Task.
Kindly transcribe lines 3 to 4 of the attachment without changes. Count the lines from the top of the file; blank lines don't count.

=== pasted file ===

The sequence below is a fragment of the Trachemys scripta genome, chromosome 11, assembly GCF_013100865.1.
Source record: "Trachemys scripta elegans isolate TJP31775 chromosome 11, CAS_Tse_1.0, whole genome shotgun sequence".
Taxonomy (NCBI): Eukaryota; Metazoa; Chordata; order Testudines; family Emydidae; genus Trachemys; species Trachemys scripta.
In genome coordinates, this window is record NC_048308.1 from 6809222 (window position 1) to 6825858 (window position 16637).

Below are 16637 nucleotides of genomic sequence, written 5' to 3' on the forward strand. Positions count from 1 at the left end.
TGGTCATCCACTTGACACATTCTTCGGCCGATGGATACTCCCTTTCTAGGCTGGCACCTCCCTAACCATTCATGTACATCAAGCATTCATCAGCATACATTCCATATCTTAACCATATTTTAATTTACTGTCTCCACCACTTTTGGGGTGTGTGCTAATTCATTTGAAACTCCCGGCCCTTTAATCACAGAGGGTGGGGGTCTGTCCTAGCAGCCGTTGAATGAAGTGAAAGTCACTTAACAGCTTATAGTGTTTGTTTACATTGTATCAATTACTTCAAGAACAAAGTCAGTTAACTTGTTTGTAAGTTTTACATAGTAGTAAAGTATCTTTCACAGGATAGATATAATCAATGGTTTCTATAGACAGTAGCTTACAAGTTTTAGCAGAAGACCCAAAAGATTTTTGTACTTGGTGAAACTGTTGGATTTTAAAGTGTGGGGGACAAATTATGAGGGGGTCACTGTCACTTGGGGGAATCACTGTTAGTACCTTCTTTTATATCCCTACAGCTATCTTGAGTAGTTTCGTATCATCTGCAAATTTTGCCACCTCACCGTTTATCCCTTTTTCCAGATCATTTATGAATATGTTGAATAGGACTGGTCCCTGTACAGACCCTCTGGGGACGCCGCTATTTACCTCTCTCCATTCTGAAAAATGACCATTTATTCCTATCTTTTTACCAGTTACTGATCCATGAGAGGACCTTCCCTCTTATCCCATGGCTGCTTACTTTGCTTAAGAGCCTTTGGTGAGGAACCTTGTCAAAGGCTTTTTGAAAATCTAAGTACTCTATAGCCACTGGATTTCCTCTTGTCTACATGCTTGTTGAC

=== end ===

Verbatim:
Taxonomy (NCBI): Eukaryota; Metazoa; Chordata; order Testudines; family Emydidae; genus Trachemys; species Trachemys scripta.
In genome coordinates, this window is record NC_048308.1 from 6809222 (window position 1) to 6825858 (window position 16637).